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Alcohol Regulation and Crime

In: Controlling Crime: Strategies and Tradeoffs

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  • Christopher Carpenter
  • Carlos Dobkin

Abstract

We provide a critical review of research in economics that has examined causal relationships between alcohol use and crime. We lay out several causal pathways through which alcohol regulation and alcohol consumption may affect crime, including: direct pharmacological effects on aggression, reaction time, and motor impairment; excuse motivations; venues and social interactions; and victimization risk. We focus our review on four main types of alcohol regulations: price/tax restrictions, age-based availability restrictions, spatial availability restrictions, and temporal availability restrictions. We conclude that there is strong evidence that tax- and age-based restrictions on alcohol availability reduce crime, and we discuss implications for policy and practice.

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This chapter was published in:

  • Philip Cook & Jens Ludwig & Justin McCrary, 2011. "Controlling Crime: Strategies and Tradeoffs," NBER Books, National Bureau of Economic Research, Inc, number cook10-1, July.
    This item is provided by National Bureau of Economic Research, Inc in its series NBER Chapters with number 12092.

    Handle: RePEc:nbr:nberch:12092

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    1. Raphael, Steven & WINTER-EBMER, RUDOLF, 1998. "Identifying the Effect of Unemployment on Crime," University of California at San Diego, Economics Working Paper Series qt5hb4h56g, Department of Economics, UC San Diego.
    2. Markowitz, Sara & Grossman, Michael, 2000. "The effects of beer taxes on physical child abuse," Journal of Health Economics, Elsevier, vol. 19(2), pages 271-282, March.
    3. Christopher Carpenter, 2007. "Heavy Alcohol Use and Crime: Evidence from Underage Drunk-Driving Laws," Journal of Law and Economics, University of Chicago Press, vol. 50, pages 539-557.
    4. Conlin, Michael & Dickert-Conlin, Stacy & Pepper, John, 2005. "The Effect of Alcohol Prohibition on Illicit-Drug-Related Crimes," Journal of Law and Economics, University of Chicago Press, vol. 48(1), pages 215-34, April.
    5. Gordon Dahl & Stefano DellaVigna, 2008. "Does Movie Violence Increase Violent Crime?," NBER Working Papers 13718, National Bureau of Economic Research, Inc.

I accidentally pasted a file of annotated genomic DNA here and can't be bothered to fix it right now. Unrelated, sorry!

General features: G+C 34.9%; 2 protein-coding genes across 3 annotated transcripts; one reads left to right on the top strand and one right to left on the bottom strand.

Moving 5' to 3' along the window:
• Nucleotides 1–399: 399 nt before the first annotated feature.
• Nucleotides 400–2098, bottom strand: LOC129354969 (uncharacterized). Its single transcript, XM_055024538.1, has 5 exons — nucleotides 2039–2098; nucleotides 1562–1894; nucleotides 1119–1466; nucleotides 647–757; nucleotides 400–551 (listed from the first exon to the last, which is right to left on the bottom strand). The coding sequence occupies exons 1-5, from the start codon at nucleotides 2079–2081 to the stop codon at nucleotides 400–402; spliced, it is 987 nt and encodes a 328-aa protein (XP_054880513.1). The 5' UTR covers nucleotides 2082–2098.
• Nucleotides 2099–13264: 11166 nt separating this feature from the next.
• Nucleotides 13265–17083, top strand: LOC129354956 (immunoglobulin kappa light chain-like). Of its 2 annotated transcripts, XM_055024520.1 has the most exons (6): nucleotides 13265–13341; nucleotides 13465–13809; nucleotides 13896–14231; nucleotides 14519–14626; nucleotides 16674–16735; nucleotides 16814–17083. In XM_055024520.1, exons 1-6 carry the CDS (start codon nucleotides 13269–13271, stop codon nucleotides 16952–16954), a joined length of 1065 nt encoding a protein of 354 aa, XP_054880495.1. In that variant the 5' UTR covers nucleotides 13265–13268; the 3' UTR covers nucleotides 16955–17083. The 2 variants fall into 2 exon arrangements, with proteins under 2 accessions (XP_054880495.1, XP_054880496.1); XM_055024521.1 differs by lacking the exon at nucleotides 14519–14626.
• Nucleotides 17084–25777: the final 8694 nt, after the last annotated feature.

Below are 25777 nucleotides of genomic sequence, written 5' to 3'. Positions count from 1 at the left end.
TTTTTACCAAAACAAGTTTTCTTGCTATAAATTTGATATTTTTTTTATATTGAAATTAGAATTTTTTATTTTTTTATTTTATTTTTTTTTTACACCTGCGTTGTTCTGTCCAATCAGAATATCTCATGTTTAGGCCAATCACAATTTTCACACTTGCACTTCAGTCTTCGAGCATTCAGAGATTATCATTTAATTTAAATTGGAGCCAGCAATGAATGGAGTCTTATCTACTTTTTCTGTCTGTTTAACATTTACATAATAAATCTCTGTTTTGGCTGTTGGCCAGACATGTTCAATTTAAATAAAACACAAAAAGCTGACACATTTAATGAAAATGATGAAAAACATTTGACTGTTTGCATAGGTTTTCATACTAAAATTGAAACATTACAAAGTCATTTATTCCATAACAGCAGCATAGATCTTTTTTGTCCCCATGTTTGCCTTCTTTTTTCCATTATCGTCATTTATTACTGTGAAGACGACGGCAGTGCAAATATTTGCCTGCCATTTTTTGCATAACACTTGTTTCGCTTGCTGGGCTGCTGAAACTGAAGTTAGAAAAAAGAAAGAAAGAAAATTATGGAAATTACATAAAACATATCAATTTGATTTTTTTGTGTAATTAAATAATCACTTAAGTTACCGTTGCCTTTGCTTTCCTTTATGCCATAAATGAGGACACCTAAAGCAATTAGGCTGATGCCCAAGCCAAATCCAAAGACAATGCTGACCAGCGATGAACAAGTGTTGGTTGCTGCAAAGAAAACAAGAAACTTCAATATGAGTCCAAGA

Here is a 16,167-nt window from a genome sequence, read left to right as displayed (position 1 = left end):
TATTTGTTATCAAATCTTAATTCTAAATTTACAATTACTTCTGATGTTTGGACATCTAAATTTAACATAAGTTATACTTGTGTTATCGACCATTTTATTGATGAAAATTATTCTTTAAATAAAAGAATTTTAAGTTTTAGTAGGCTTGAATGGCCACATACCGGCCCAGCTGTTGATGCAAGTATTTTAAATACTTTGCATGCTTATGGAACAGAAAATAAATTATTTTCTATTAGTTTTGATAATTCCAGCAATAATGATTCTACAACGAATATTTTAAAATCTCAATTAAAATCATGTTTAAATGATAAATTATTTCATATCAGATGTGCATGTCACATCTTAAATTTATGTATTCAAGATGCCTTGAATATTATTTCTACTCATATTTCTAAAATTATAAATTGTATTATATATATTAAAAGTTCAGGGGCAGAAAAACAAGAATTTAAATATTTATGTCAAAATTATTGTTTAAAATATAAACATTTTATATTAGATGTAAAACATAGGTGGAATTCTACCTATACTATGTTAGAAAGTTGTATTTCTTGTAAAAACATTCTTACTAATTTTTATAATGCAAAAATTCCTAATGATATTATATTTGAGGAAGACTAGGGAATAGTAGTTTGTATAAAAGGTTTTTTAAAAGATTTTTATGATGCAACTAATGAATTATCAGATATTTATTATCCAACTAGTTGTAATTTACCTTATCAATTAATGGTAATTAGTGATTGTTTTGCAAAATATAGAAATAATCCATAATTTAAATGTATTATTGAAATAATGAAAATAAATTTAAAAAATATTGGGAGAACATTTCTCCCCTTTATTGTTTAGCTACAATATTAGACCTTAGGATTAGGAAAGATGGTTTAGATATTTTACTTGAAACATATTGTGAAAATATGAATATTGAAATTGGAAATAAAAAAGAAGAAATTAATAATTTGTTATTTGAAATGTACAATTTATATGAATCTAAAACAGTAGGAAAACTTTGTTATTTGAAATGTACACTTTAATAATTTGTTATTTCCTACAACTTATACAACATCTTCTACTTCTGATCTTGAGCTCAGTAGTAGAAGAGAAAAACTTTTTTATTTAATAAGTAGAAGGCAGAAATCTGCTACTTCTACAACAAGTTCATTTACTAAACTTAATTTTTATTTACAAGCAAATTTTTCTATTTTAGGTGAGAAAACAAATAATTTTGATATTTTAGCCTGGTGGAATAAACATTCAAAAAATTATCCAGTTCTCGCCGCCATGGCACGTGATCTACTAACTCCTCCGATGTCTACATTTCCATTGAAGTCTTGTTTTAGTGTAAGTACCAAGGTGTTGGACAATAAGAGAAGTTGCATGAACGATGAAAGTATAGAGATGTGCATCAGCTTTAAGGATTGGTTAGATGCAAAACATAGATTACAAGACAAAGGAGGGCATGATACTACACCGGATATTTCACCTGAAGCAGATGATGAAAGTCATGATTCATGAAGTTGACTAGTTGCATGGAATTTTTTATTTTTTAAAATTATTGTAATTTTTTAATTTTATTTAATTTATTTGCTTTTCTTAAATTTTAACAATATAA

6. Dee, Thomas S., 1999. "State alcohol policies, teen drinking and traffic fatalities," Journal of Public Economics, Elsevier, vol. 72(2), pages 289-315, May.
    7. Stehr, Mark, 2007. "The Effect of Sunday Sales Bans and Excise Taxes on Drinking and Cross–Border Shopping for Alcoholic Beverages," National Tax Journal, National Tax Association, vol. 60(1), pages 85-105, March.
    8. Kwabena Gyimah-Brempong, 2001. "Alcohol Availability and Crime: Evidence from Census Tract Data," Southern Economic Journal, Southern Economic Association, vol. 68(1), pages 2-21, July.
    9. Michael Grossman & Sara Markowitz, 1999. "Alcohol Regulation and Violence on College Campuses," NBER Working Papers 7129, National Bureau of Economic Research, Inc.
    10. Sara Markowitz & Michael Grossman, 1998. "Alcohol Regulation And Domestic Violence Towards Children," Contemporary Economic Policy, Western Economic Association International, vol. 16(3), pages 309-320, 07.
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    Blog mentions

    As found by EconAcademics.org, the blog aggregator for Economics research:
    1. Does regulating alcohol reduce crime?
      by Economic Logician in Economic Logic on 2010-07-15 13:59:00
    Citations are extracted by the CitEc Project, subscribe to its RSS feed for this item.
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    Cited by:
    1. Philip J. Cook & Christine Piette Durrance, 2011. "The Virtuous Tax: Lifesaving and Crime-Prevention Effects of the 1991 Federal Alcohol-Tax Increase," NBER Working Papers 17709, National Bureau of Economic Research, Inc.
    2. Duha Tore Altindag, . "Crime and Unemployment: Evidence from Europe," Departmental Working Papers 2009-13, Department of Economics, Louisiana State University.
    3. Gordon Dahl & Stefano DellaVigna, 2009. "Does Movie Violence Increase Violent Crime?," The Quarterly Journal of Economics, MIT Press, vol. 124(2), pages 677-734, May.
    4. Heaton, Paul, 2012. "Sunday liquor laws and crime," Journal of Public Economics, Elsevier, vol. 96(1), pages 42-52.
    5. repec:gua:wpaper:ec201102 is not listed on IDEAS
    6. Sara Markowitz & Erik Nesson & Eileen Poe-Yamagata & Curtis Florence & Partha Deb & Tracy Andrews & Sarah Beth L. Barnett, 2012. "Estimating the Relationship between Alcohol Policies and Criminal Violence and Victimization," German Economic Review, Verein für Socialpolitik, vol. 13(4), pages 416-435, November.
    7. Lindo, Jason M. & Stoecker, Charles, 2010. "Drawn into Violence: Evidence on 'What Makes a Criminal' from the Vietnam Draft Lotteries," IZA Discussion Papers 5172, Institute for the Study of Labor (IZA).
    8. Jason Lindo & Peter Siminski & Oleg Yerokhin, 2014. "Breaking the Link Between Legal Access to Alcohol and Motor Vehicle Accidents: Evidence from New South Wales," Economics Working Papers wp14-02, School of Economics, University of Wollongong, NSW, Australia.
    9. Kym Anderson, 2010. "Excise and Import Taxes on Wine vs Beer and Spirits: An International Comparison," Wine Economics Research Centre Working Papers 2010-05, University of Adelaide, Wine Economics Research Centre.

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